The New York Times devotes quite a bit of space today to the changing face of PR in Silicon Valley. Not the whole tech sector, mind you. They avoid talking about the outlying areas like, oh, say, Boston, New York, Austin, Seattle, San Diego and the Research Triangle.
Regardless, the piece breathlessly follows PR execs who, shock of shocks, pitch people other than the A-list "journalists" such as the Times itself, Forbes, Fortune, BusinessWeek, etc. Instead, the PR folks pitch bloggers and social media influencers.
Instead, [Publicist Brooke Hammerling] decides that she will “whisper in the ears” of Silicon Valley’s Who’s Who — the entrepreneurs behind tech’s hottest start-ups, including Jay Adelson, the chief executive of Digg; Biz Stone, co-founder of Twitter; and Jason Calacanis, the founder of Mahalo.So nice that the Times is now only 2 years behind.
Notably, none are journalists.
This is the new world of promoting start-ups in Silicon Valley, where the lines between journalists and everyone else are blurring and the number of followers a pundit has on Twitter is sometimes viewed as more important than old metrics like the circulation of a newspaper.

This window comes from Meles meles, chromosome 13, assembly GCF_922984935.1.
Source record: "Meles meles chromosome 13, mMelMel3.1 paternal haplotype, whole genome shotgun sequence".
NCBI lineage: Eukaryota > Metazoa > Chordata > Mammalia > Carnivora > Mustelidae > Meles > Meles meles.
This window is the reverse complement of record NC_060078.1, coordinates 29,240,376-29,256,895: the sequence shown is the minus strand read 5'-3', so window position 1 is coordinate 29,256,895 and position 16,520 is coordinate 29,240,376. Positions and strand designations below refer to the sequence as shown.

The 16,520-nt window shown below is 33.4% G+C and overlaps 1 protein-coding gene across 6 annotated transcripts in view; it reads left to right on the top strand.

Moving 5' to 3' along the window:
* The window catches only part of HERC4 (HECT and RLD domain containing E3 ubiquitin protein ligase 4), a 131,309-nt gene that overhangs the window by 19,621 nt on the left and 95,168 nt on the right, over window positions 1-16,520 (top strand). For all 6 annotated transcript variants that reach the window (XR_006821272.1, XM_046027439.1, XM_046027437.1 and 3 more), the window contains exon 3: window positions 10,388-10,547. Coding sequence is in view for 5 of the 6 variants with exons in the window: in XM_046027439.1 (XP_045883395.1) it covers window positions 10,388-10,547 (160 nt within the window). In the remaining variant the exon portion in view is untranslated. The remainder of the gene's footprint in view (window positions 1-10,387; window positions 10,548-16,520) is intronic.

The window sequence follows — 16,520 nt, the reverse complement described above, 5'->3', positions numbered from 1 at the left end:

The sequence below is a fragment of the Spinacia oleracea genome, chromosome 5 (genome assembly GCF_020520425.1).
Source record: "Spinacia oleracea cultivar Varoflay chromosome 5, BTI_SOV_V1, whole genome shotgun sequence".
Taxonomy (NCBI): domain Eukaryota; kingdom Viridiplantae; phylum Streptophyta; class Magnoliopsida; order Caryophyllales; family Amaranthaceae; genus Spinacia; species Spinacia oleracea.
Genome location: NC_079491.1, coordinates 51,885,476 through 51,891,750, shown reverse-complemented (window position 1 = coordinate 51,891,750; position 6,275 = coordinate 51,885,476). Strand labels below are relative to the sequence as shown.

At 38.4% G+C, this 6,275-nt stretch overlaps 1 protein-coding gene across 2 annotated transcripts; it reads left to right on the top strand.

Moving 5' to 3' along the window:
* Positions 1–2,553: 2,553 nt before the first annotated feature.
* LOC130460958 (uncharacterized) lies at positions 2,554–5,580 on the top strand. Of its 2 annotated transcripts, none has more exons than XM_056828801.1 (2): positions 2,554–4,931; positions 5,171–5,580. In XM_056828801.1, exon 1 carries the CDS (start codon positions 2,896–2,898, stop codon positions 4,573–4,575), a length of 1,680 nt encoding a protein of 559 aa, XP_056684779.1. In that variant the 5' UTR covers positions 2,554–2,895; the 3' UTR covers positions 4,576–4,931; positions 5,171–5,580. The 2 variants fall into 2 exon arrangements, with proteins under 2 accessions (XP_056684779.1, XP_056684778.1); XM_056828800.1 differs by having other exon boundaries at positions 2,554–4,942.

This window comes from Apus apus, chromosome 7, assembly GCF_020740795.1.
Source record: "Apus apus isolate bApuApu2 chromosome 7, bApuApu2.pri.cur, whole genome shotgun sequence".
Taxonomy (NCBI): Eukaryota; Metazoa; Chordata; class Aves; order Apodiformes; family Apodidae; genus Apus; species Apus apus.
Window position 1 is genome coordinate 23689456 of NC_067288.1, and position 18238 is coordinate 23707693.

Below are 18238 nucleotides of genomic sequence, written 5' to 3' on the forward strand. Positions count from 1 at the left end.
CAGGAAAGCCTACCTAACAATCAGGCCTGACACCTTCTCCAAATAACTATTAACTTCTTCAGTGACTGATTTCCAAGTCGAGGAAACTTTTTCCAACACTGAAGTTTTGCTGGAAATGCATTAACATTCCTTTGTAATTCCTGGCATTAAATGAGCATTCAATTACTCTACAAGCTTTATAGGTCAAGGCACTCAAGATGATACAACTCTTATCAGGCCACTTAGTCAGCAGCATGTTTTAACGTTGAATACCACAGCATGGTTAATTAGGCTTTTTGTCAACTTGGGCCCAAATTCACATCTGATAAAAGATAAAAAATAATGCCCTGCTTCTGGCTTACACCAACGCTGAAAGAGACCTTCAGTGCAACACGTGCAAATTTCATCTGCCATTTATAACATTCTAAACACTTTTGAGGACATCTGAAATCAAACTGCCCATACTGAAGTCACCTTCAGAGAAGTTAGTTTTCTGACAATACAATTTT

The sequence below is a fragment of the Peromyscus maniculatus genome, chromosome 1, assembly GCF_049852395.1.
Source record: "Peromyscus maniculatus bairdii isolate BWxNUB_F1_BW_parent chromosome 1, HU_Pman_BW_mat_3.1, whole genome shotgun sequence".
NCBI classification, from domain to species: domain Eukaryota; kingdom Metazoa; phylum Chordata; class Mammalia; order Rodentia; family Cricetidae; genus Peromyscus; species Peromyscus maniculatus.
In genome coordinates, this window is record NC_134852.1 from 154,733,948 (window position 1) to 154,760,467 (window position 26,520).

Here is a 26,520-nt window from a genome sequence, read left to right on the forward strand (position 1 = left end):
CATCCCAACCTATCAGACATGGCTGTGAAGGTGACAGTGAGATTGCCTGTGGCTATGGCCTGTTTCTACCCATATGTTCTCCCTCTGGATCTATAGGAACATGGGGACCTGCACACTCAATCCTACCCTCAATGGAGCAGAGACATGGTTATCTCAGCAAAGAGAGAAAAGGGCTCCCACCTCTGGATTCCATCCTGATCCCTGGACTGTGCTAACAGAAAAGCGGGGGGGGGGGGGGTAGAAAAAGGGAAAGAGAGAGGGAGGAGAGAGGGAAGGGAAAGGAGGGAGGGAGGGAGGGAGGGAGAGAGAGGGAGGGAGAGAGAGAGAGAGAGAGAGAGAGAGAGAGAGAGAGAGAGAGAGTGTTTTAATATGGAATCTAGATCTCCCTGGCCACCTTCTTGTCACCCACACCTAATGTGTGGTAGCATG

The fact is, the new PR needs to be about creating content, not just pushing it.
In all, the story paints a picture of PR that's straight out of Sex in the City. Attractive women partying up a storm and hobnobbing with the who's who of influencers. It also talks about measurement in terms of followers and number of Twitter mentions, but gives short shrift to metrics such as "traffic driven" or "conversion rates."
In all, the view of PR portrayed in the piece is still about pitching and about having other people tell your story, but less focused on creating a story built on your own content.
There is so much more to do in the trenches, even here in the hinterlands.